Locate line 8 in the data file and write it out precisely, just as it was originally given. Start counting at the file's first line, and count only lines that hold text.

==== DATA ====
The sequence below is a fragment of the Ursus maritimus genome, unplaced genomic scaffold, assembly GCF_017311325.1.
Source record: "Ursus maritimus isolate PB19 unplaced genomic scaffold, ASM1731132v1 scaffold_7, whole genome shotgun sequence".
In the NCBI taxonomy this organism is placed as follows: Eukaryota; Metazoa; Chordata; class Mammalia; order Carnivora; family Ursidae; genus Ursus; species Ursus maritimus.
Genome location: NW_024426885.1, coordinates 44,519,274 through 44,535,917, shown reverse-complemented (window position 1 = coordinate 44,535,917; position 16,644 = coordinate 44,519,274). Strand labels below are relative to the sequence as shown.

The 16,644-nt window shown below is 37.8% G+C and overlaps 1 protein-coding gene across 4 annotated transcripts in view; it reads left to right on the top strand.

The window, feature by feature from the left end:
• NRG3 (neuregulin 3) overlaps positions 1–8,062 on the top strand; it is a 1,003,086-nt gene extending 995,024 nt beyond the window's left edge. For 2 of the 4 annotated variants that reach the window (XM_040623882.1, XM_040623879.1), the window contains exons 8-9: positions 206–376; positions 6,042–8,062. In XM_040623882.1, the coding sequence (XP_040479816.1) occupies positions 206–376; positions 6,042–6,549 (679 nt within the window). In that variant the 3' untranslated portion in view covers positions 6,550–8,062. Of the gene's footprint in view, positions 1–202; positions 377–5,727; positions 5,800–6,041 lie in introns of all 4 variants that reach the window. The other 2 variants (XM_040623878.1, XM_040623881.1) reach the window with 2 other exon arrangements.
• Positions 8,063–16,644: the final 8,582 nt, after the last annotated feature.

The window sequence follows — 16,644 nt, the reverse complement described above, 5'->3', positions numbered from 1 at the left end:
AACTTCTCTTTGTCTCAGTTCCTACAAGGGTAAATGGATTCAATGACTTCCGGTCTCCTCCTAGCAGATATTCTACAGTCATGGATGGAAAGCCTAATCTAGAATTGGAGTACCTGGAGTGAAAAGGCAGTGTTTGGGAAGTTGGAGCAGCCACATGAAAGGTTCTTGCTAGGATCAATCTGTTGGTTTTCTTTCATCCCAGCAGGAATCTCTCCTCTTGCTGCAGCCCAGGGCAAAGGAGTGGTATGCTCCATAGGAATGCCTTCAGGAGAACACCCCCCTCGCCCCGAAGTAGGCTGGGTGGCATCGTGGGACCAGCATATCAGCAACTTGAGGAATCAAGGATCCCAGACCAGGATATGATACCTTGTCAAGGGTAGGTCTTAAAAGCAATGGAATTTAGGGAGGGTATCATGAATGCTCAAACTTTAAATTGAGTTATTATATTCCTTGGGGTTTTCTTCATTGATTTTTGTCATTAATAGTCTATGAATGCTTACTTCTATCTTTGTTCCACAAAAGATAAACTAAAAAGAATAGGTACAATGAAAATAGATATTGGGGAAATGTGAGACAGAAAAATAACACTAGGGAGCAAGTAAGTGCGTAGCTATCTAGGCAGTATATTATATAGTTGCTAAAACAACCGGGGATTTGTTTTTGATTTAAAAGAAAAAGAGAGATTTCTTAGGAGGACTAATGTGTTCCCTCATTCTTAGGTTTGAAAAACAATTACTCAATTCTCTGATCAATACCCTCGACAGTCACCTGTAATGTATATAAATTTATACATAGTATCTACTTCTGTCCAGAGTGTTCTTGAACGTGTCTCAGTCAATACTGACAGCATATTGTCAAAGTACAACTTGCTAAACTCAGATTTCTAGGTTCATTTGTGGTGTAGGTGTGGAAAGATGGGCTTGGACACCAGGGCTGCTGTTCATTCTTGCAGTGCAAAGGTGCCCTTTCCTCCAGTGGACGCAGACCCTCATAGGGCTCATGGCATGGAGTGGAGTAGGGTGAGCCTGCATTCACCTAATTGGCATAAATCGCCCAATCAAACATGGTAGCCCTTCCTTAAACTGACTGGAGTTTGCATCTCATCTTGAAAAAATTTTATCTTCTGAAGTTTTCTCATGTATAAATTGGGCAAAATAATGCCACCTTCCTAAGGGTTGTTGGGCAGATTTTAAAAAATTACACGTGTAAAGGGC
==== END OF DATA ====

• Positions 8,063–16,644: the final 8,582 nt, after the last annotated feature.